Mike DeBernardo, KSL TV
A photo of Unified Police Department K-9 Dingo, a 7-year-old Belgian Malinois, who was killed in the line of duty. It costs tens of thousands of dollars to buy and train a police service dog, but their public service is ultimately invaluable. A new bill aims to protect police service animals by sharply increasing penalties for those who kill them.

SALT LAKE CITY — It costs tens of thousands of dollars to buy and train a police service dog, but their public service is ultimately invaluable. A new bill aims to protect police service animals by sharply increasing penalties for those who kill them.

SB57, sponsored by Sen. Jani Iwamoto, D-Holladay, would increase the severity of the offense of killing a police service animal from a third-degree felony to a second-degree felony.

Injuring a K-9 would remain a third-degree felony, but the bill would adjust the existing language in the law from "intentionally" harming a police animal to "intentionally and knowingly" injuring a police animal in order to assist prosecutors.

Iwamoto says she wants to amend the law after two Unified police dogs were recently killed in the line of duty. Dingo, a Belgian Malinois, was killed last summer attempting to grab hold of a suspect who pulled a gun and fired several shots. Another police service dog named Aldo was also killed by gunfire in 2016.

Iwamoto said she was moved last summer when she attended an event at Millcreek Community Center honoring these dogs and the officers who handled them.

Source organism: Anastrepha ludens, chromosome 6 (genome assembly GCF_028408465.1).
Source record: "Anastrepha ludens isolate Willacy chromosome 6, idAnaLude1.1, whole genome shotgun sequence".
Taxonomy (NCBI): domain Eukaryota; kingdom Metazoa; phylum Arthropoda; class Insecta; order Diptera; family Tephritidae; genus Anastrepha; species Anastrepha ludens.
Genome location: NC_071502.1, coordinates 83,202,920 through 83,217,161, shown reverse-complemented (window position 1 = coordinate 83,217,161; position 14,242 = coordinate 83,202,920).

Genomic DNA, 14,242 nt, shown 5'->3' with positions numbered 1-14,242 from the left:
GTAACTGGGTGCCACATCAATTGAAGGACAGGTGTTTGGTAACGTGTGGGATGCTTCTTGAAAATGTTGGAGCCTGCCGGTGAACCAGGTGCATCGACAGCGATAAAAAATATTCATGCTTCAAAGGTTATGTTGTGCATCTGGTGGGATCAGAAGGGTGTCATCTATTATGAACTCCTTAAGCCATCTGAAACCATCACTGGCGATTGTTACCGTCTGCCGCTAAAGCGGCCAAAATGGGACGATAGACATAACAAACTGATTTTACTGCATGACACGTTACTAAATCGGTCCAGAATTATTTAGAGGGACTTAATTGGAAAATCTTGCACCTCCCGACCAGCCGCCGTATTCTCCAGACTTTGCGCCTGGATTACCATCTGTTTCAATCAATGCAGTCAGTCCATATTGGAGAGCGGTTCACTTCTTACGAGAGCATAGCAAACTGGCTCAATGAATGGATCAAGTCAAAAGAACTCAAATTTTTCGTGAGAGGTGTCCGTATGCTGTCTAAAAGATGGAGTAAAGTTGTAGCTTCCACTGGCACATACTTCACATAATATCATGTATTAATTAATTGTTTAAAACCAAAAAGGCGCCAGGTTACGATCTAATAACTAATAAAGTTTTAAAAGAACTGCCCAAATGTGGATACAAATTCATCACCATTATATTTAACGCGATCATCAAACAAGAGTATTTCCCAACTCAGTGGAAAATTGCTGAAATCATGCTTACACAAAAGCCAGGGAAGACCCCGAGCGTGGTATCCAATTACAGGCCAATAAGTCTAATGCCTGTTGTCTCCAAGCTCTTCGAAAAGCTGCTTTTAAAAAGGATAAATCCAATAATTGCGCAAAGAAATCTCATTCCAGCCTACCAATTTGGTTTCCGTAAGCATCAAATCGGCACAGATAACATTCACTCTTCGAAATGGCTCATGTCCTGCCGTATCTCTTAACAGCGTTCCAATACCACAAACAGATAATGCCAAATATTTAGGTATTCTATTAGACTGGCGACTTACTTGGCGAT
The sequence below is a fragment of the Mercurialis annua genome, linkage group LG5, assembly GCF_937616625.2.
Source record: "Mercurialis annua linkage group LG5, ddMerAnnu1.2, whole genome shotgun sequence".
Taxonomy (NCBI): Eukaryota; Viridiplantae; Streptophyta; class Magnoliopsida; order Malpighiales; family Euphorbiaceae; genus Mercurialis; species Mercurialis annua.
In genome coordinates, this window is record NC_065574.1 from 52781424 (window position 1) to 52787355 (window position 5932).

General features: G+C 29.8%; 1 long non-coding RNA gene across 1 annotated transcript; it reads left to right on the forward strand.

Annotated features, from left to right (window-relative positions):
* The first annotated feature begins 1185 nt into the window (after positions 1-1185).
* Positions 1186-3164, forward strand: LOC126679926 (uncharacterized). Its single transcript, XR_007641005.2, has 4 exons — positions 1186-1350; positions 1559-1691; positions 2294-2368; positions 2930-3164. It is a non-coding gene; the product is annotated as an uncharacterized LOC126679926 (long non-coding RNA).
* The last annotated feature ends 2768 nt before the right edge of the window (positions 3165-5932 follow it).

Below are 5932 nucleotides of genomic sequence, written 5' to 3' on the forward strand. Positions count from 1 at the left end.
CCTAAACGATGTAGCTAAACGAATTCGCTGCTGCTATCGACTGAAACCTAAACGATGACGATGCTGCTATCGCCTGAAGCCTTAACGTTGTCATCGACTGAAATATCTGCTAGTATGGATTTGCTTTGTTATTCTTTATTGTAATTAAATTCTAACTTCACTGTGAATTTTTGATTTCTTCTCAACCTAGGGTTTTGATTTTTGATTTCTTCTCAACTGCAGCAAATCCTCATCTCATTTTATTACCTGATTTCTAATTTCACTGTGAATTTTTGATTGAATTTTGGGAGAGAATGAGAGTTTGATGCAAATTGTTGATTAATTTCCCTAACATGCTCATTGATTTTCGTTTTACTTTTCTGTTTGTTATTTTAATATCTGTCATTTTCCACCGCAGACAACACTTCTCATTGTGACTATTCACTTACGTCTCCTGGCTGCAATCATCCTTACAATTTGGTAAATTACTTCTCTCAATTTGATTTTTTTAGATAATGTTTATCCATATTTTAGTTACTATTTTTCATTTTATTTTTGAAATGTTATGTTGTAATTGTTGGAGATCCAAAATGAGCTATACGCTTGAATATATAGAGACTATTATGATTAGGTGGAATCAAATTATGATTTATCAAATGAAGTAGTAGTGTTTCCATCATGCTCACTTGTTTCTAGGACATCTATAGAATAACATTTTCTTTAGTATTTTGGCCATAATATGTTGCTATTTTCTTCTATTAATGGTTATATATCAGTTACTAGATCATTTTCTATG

In a letter addressed to Utah lawmakers, Unified Police Lt. Chad Reyes, who was Dingo's handler for five years, endorses the senator's bill and says the law should be changed that currently says killing a police service dog is a third-degree felony.

"In my opinion," Reyes wrote, "that level of offense is not commensurate with the egregiousness of the act. Merely by comparing the crime of killing a police service animal to the crime of theft of services valued over $5,000, which is a second-degree felony, the disparity is obvious."

It costs an average of $9,000 for an untrained 18- to 24-month-old service dog, according to the letter. Once fully trained, a dog with no health problems "could easily be sold for $30,000.00 to $50,000.00," Reyes wrote in the letter.

But the lion's share of monetary value comes in what the dogs are able to do for the police department. Between the years of 2012 and 2014, Dingo alone assisted in 109 felony arrests, 152 narcotic searches, and 165 human searches, which resulted in many pounds of narcotics being taken off the streets and the seizure of $43,601.00 in cash assets, according to Reyes.

The lieutenant added that he can't put a specific monetary value on all the statistics of the K-9 unit listed in his letter. "But quite frankly, maybe the community could put a value on that. Those are criminals and drugs and lost children, lost elderly parents. How do you put a monetary note on that?" he said.

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Rep. Lowry Snow, R-Santa Clara, is sponsoring the bill in the House. In August 2017, another police service dog named Tess was wounded in the line of duty in St. George but survived. Iwamoto said she is hopeful for broad bipartisan support for her bill.

In Utah, a third-degree felony is punishable by a maximum sentence of zero to five years in prison and a possible fine of up to $5,000. A second-degree felony is punishable by a maximum of one to 15 years in prison and a possible fine of up to $10,000.